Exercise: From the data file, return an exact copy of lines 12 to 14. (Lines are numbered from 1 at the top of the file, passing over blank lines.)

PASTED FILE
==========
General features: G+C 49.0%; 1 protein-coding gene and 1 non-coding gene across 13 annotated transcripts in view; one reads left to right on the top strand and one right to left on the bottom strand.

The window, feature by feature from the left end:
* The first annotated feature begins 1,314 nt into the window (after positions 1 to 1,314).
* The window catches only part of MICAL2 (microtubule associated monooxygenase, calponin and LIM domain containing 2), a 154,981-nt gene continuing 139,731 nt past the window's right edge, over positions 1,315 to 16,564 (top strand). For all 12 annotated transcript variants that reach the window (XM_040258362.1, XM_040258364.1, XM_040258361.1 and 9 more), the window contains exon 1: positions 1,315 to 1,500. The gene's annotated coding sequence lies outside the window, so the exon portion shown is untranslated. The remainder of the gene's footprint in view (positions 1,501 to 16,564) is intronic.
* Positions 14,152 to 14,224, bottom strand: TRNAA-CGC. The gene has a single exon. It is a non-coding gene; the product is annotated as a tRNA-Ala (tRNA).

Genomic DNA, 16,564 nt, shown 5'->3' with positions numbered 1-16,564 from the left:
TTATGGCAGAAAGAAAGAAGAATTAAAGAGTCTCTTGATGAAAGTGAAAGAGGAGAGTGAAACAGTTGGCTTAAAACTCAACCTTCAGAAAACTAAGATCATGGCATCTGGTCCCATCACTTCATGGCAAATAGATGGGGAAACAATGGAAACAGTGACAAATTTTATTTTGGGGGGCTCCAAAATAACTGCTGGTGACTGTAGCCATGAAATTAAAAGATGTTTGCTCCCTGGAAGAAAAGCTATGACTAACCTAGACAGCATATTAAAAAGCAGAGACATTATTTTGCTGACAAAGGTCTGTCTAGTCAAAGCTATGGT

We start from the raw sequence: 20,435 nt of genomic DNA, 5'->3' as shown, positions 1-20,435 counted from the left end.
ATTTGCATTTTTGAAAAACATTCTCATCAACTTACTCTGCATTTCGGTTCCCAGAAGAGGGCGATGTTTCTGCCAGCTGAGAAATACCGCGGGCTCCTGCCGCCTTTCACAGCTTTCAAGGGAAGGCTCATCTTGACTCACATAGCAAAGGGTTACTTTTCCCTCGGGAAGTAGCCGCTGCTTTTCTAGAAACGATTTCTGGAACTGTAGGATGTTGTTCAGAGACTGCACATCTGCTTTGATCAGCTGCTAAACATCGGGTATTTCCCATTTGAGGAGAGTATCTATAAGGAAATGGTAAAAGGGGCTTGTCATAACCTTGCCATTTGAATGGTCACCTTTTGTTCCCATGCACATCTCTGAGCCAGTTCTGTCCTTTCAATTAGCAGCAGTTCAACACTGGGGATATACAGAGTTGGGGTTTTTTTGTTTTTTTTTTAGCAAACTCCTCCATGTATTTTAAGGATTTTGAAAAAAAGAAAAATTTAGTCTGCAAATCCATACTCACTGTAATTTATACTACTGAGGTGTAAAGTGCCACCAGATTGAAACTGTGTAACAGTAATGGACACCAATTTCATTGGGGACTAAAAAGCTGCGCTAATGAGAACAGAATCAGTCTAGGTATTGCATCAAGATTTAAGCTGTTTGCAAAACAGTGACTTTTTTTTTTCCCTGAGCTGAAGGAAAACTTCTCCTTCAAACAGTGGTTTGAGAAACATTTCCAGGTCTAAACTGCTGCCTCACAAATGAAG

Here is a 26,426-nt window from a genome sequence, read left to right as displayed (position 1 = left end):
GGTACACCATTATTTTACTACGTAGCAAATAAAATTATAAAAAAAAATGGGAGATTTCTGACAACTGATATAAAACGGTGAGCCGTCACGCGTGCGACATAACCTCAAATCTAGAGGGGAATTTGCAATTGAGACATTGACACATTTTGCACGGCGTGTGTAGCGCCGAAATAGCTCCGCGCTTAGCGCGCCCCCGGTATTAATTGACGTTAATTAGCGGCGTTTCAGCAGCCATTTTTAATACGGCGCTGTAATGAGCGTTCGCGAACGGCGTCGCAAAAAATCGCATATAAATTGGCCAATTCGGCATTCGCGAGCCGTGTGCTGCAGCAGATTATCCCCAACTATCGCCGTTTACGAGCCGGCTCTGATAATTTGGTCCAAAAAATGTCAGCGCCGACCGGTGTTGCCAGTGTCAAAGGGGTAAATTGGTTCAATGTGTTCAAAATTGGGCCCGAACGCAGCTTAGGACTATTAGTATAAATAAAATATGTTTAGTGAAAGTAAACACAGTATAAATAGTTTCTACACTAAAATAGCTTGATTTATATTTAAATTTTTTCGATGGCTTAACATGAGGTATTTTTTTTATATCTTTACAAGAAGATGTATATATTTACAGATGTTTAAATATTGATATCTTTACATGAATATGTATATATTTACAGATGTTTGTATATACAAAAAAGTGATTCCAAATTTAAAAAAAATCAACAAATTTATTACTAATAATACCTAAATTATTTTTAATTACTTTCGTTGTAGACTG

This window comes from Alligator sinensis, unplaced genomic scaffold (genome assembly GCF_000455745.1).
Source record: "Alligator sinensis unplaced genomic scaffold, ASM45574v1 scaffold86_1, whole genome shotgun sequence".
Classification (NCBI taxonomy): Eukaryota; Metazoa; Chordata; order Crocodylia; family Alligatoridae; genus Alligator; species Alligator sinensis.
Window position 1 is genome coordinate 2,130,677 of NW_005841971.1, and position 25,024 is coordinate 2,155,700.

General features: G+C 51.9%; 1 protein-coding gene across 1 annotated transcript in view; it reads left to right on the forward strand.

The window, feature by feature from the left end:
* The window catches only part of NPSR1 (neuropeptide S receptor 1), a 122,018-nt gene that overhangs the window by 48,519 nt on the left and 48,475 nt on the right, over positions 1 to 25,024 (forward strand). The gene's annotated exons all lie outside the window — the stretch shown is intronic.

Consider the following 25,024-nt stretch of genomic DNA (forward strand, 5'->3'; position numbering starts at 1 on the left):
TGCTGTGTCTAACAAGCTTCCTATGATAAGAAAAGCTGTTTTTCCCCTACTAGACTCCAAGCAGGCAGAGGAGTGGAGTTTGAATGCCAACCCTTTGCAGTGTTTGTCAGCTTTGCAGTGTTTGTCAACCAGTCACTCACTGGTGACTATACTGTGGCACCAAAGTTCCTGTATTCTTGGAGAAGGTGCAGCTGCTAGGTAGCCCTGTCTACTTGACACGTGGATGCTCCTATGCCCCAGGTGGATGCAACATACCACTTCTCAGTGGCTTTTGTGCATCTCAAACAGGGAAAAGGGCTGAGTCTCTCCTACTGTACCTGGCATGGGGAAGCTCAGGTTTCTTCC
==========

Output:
This window comes from Alligator sinensis, unplaced genomic scaffold (genome assembly GCF_000455745.1).
Source record: "Alligator sinensis unplaced genomic scaffold, ASM45574v1 scaffold86_1, whole genome shotgun sequence".
Classification (NCBI taxonomy): Eukaryota; Metazoa; Chordata; order Crocodylia; family Alligatoridae; genus Alligator; species Alligator sinensis.